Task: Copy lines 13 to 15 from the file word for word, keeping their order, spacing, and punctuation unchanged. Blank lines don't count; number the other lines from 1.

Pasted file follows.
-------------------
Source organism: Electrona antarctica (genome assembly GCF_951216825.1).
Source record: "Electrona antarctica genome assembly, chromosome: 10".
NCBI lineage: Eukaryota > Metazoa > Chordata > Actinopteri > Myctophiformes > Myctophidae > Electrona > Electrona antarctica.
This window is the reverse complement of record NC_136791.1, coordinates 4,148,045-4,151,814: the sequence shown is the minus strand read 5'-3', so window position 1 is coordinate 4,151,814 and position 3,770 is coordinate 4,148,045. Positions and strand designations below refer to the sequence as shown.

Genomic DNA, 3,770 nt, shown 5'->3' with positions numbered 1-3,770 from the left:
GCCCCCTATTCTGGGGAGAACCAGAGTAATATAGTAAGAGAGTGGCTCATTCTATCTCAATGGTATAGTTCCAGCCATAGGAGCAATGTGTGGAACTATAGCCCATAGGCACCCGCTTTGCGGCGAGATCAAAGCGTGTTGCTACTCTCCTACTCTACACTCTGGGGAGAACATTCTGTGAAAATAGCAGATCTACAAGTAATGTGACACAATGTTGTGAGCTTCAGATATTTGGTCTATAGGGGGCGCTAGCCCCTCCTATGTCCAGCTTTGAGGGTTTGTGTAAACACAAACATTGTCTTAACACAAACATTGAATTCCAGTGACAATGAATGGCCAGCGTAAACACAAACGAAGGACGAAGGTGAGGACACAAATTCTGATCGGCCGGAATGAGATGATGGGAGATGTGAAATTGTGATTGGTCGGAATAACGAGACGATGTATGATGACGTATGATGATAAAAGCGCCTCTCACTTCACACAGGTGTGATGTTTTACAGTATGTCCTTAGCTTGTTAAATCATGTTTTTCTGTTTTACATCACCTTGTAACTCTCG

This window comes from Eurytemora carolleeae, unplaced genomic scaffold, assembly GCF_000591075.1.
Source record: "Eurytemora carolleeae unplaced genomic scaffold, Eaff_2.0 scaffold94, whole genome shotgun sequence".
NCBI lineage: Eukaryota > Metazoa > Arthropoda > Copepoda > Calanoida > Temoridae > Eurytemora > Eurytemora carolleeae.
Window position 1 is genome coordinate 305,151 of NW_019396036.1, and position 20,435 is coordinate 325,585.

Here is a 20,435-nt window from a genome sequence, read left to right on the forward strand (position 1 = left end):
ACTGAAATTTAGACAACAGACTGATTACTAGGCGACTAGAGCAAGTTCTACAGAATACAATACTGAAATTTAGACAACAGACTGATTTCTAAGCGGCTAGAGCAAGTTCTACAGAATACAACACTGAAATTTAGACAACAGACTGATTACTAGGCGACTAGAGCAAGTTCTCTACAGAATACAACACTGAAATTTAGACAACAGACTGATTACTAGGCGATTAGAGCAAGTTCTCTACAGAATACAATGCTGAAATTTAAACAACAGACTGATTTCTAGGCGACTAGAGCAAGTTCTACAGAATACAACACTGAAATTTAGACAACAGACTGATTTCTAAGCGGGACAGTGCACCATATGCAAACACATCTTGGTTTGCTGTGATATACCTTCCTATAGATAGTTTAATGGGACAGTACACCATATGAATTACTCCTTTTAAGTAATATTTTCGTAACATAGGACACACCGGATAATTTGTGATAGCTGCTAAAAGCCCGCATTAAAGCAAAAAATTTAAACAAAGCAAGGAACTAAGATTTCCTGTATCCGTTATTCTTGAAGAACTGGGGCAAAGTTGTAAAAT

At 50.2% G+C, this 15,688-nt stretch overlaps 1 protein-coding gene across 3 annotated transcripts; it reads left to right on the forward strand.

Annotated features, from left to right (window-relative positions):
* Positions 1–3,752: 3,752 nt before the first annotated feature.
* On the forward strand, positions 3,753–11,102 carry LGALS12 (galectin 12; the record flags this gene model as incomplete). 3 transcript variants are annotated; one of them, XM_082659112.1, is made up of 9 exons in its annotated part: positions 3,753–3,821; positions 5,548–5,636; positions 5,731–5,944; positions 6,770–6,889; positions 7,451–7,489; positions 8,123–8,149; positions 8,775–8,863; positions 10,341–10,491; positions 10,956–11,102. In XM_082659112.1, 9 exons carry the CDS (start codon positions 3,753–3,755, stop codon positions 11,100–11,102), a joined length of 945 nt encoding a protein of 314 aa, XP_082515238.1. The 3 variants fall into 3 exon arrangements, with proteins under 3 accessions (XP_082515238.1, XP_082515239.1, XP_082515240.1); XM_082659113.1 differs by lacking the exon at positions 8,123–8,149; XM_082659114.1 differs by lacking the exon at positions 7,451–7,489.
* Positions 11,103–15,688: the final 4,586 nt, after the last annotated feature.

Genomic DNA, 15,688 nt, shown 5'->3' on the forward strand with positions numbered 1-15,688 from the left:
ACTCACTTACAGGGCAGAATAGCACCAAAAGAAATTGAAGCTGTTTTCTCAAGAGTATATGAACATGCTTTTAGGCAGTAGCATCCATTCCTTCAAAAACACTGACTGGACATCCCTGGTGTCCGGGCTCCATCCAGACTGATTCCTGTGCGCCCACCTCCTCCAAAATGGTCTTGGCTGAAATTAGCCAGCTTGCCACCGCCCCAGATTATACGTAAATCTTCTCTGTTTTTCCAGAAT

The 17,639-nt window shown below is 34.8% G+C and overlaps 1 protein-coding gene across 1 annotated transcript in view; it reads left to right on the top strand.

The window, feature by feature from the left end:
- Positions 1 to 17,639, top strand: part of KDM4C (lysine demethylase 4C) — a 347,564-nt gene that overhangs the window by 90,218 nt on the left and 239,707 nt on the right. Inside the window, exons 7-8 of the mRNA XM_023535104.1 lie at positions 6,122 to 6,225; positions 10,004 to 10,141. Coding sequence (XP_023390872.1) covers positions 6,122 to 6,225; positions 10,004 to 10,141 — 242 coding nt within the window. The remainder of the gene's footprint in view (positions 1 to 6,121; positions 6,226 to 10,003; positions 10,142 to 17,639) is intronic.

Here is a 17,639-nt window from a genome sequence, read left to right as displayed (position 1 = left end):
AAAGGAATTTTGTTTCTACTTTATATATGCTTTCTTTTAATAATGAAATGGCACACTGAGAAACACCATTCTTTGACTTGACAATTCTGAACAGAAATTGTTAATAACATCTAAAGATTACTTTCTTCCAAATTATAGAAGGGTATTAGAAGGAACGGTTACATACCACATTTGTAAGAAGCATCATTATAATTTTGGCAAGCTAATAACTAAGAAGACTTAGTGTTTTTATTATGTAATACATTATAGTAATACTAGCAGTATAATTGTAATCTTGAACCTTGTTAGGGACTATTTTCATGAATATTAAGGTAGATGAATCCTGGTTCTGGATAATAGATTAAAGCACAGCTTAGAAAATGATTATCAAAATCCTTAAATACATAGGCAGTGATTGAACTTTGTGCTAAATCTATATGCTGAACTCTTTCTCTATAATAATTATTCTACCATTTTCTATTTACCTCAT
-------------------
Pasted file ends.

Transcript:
At 50.2% G+C, this 15,688-nt stretch overlaps 1 protein-coding gene across 3 annotated transcripts; it reads left to right on the forward strand.

Annotated features, from left to right (window-relative positions):
* Positions 1–3,752: 3,752 nt before the first annotated feature.